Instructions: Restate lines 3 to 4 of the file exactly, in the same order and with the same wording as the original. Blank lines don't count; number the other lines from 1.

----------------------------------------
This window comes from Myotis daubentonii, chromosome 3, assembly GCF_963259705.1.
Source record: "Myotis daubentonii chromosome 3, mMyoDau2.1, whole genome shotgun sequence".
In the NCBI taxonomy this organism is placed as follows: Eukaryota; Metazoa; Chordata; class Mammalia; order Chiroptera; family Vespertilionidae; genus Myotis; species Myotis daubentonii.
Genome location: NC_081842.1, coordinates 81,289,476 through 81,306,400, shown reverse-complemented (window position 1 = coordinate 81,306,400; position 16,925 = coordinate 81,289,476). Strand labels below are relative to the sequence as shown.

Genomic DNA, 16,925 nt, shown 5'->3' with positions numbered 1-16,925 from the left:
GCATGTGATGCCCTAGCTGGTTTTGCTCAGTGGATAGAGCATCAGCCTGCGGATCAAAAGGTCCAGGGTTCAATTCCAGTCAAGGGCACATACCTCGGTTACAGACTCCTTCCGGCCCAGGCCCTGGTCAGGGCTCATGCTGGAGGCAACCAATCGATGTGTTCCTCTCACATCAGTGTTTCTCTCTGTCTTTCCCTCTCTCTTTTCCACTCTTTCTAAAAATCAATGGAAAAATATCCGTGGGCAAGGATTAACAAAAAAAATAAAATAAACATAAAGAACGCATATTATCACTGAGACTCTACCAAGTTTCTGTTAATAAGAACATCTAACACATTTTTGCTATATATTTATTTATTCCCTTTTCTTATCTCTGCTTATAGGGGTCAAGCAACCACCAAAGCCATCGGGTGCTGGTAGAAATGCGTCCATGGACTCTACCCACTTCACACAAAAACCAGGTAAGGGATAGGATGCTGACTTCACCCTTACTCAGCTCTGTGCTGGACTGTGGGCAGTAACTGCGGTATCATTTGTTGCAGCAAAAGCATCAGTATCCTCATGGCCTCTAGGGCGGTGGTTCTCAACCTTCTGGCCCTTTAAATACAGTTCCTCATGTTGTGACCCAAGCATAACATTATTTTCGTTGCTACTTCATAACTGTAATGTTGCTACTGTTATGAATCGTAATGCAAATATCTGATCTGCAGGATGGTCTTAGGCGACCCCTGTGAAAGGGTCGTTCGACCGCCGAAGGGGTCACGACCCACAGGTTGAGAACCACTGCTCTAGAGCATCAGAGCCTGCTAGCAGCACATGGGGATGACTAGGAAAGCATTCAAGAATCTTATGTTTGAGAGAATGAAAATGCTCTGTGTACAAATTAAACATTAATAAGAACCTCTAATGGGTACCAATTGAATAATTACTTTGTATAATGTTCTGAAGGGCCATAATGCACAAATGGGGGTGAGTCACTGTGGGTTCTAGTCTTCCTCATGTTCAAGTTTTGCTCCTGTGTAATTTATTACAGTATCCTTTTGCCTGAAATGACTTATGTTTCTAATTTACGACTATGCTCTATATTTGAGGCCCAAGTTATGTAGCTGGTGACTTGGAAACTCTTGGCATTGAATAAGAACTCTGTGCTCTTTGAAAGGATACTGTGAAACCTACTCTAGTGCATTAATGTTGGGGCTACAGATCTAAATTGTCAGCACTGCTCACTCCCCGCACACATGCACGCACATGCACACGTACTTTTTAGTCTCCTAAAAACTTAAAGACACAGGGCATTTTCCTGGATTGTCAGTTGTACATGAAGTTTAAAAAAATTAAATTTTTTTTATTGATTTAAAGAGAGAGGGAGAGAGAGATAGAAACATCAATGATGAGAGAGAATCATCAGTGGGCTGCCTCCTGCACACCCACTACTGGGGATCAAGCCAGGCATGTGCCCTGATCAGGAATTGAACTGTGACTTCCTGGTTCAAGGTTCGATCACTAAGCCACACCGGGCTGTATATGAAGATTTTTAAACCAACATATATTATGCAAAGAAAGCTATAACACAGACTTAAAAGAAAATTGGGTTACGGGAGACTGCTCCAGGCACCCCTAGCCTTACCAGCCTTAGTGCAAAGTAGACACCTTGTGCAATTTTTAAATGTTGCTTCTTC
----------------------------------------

In the NCBI taxonomy this organism is placed as follows: Eukaryota; Metazoa; Chordata; class Mammalia; order Chiroptera; family Vespertilionidae; genus Myotis; species Myotis daubentonii.
Genome location: NC_081842.1, coordinates 81,289,476 through 81,306,400, shown reverse-complemented (window position 1 = coordinate 81,306,400; position 16,925 = coordinate 81,289,476). Strand labels below are relative to the sequence as shown.